The bass clarinet does sound an octave lower than the clarinet, but it uses the same fingering and thus offers pretty much the same basic range. The bass clarinet usually has additional keys to get even more notes on the low end. Generally a woodwind instrument has a standard range and an extended range, which can go as far as technique allows (which we’d call altissimo range). The standard range is quite easy to play, but altissimo range will start to require special fingerings and a good setup and technique. This also means that not all changes between altissimo fingerings are easy to do. But generally with woodwind instruments the lower pitched instruments are nice to overblow and and offer a wide range. This means that although the altissimo on bass clarinet has been ignored for a long time it does offer a very nice altissimo range.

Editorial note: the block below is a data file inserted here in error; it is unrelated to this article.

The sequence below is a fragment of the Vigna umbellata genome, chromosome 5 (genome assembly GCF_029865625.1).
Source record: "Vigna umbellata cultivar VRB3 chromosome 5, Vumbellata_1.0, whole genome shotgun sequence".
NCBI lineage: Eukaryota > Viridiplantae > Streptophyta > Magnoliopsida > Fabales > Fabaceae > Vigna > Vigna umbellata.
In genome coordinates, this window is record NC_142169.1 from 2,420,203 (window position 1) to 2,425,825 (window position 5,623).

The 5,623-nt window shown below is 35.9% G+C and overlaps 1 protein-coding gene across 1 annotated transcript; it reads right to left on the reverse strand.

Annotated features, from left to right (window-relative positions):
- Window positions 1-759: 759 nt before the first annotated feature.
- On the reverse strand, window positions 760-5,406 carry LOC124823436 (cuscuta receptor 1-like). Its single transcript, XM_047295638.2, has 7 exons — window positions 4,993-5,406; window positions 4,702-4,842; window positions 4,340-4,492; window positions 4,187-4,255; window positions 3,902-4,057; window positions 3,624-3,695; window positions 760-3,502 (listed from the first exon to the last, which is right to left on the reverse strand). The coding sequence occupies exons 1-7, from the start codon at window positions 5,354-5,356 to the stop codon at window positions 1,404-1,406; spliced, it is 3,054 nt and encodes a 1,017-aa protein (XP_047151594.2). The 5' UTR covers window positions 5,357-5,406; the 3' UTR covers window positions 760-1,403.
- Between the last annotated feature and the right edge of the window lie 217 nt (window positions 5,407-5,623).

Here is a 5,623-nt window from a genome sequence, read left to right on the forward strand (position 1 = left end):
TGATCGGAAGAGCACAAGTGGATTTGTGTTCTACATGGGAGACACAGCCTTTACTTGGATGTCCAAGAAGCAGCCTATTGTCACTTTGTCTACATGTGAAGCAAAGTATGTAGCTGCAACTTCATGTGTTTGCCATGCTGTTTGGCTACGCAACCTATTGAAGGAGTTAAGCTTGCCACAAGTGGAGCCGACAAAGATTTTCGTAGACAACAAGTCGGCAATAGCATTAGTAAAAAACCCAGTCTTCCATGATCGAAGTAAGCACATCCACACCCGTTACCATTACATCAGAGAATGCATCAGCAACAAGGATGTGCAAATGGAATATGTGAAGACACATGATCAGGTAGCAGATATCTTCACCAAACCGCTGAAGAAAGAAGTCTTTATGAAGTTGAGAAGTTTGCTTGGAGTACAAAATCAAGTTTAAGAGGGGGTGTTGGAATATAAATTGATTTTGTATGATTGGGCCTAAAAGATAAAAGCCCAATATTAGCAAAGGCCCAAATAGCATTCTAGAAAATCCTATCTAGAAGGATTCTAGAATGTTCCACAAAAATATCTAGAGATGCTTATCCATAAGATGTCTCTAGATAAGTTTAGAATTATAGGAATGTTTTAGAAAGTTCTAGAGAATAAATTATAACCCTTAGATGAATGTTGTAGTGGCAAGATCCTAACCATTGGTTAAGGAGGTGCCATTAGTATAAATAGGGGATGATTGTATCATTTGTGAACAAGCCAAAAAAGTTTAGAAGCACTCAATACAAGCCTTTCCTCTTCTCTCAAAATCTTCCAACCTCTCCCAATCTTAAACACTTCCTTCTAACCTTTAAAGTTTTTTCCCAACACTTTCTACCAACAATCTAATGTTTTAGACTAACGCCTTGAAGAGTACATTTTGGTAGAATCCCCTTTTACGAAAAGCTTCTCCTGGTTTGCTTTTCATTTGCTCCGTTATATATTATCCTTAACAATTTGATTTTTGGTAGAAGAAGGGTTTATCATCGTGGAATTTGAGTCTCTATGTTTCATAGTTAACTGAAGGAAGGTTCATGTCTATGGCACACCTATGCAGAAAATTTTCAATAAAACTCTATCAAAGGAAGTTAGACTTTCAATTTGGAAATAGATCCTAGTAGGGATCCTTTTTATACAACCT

For clarinet we have different registers:
- The chalumeau register from written E3 to Bb4 (on BC the lower note goes lower)
- The clarin register from B4 to C6
- The altissimo register from C#6 to (?), with fingering charts existing up to A7 (for bass clarinet even up to C8)
But these altissimo notes can be hard to play, can be limited in their tone or dynamics, they can be problematic wrt. intonation. Thus you should use them only if you know exactly why you are using them
Also keep in mind that these instruments sound very different in these different ranges. A part played by a soprano in chalumeau can also be played by a bass in clarin, but will have a totally different color.